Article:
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How to Account For Advance Payments

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Last editedApr 20212 min read

Maximising revenue is the key to mastering your cash flow. The more money you have going into your business, the easier it is to allocate funds for capital investments, pay your bills on time and retain positive relationships with your suppliers. The trouble is that it can often seem as though funds are leaving your business faster than you can claw them back. 

In some instances, it may make more sense to implement advance payments for new clients, or those that have a history of late payment. However, advance payments need to be accounted for in order to balance your books and keep your business finances harmonious.

Here, we’ll look at how to properly account for advance payments.

What are advance payments?

Advance payments is an umbrella term for any revenue that is received in advance of goods or services being delivered and payment being earned by the company. Advance payment is often used as a form of insurance to mitigate the risks associated with non-payment. Some companies exclusively take payment in advance, while others reserve it for special circumstances. 

These might include:

  • When a customer has a poor credit history and it would be a liability to extend credit to them.

  • When capacity for a product is reserved or limited.

  • When a product is custom-made for a customer and could not be resold.

Customers that use the cash method of accounting, as opposed to the accrual method, will also rely on advance payment, so that they can write off their expenditure as soon as possible.  

Examples of advanced payments

We often experience advance payments in day-to-day life, as well as in our business endeavours. Advance payments may include:

  • Paying for a magazine subscription / streaming service for the full year rather than paying by the month.

  • Paying monthly premiums to your insurance company in exchange for their protection later.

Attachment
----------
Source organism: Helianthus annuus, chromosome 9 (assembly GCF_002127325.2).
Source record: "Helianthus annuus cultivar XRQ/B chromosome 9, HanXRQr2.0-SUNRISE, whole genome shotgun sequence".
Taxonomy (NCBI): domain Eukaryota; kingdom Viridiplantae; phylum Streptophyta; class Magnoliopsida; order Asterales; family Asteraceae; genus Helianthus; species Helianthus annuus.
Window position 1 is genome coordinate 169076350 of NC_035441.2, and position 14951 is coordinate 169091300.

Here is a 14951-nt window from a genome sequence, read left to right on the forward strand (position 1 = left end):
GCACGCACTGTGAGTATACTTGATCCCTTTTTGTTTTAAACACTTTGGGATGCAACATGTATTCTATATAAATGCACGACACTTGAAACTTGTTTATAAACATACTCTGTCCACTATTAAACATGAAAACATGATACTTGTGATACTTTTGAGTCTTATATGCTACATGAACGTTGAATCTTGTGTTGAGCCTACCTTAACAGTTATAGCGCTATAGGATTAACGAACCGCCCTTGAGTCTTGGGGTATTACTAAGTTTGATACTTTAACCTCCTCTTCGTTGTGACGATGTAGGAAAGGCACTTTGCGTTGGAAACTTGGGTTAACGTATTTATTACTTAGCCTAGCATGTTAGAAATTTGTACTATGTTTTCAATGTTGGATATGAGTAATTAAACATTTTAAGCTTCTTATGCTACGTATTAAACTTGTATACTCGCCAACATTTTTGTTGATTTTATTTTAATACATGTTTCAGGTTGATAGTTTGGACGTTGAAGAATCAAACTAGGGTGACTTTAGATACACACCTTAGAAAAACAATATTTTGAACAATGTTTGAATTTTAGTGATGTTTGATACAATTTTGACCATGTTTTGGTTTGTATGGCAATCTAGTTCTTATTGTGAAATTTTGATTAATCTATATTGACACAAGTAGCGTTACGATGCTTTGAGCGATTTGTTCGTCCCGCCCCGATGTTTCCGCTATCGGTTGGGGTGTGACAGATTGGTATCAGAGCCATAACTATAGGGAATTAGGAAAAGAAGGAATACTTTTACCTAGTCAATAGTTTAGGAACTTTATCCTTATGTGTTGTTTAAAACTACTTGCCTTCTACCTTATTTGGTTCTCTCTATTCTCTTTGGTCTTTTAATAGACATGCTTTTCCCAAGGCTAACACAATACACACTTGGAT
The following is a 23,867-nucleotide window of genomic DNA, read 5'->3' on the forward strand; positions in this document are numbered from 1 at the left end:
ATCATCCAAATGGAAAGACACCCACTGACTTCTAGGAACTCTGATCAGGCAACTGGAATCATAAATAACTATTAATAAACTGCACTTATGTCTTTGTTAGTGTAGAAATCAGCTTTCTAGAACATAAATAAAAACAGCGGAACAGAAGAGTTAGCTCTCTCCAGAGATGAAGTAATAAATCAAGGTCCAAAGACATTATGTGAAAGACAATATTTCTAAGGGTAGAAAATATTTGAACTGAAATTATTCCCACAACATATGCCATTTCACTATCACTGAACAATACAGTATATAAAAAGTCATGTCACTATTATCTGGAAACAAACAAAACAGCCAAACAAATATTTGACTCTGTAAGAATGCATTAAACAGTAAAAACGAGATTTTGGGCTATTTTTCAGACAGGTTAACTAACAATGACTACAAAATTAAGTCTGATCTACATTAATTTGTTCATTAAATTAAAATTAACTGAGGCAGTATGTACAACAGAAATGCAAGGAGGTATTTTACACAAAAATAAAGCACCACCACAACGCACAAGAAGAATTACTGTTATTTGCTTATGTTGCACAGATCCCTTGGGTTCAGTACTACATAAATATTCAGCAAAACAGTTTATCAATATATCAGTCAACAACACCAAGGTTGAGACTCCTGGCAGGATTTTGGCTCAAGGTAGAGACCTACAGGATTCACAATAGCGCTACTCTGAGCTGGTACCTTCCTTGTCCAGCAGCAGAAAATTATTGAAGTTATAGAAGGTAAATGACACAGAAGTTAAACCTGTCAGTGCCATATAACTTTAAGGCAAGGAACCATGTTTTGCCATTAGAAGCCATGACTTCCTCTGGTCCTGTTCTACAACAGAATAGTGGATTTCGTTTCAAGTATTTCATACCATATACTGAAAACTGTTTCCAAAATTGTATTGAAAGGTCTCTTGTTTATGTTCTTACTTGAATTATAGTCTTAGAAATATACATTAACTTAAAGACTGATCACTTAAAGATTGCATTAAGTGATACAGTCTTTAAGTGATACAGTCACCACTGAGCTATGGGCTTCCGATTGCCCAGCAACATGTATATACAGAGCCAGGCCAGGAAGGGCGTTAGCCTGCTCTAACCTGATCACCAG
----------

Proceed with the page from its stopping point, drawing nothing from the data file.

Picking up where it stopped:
• Making a down payment to an outsourced creative marketing or web design team for work to be carried out later. 

  • Paying your solicitor a retainer.  

How to account for advance payments

If your company receives revenue in advance, it’s important to ensure that it is properly accounted for. The accrual accounting method dictates that revenues received before they are earned (by the product being delivered or the service being rendered) are reported as a liability. When advance payments are earned within a year (as is usually the case), they need to be listed as current liabilities.

Whenever an advance payment is made, the accounting entry is expressed as a debit to the asset Cash for the amount received. A credit also needs to be made to the liability account – something along the lines of Advance Payments, Unearned Revenue, or Customer Advances.

After the full value of the advance payment has been earned, the liability account must then be debited for the amount earned, crediting the revenue account via an adjusting entry.

Why is accounting for advance payments important

Advance payments are great for boosting revenue and ensuring that the costs of delivering a product or service don’t impinge heavily on your profit margins. The more advance payments are received, the more distance you can keep between your top and bottom line. However, advance payments can, if not properly accounted for, become a rod for your back. They can give a misleading account of your company’s finances and cast a rose-tinted hue over them. This is why it’s essential to be proactive in accounting for them properly. 

We can help

If you’re interested in finding out more about advance payments, the right way to account for them or any other aspect of your business finances, then get in touch with our financial experts. Find out how GoCardless can help you with ad hoc payments or recurring payments.

Over 85,000 businesses use GoCardless to get paid on time. Learn more about how you can improve payment processing at your business today.

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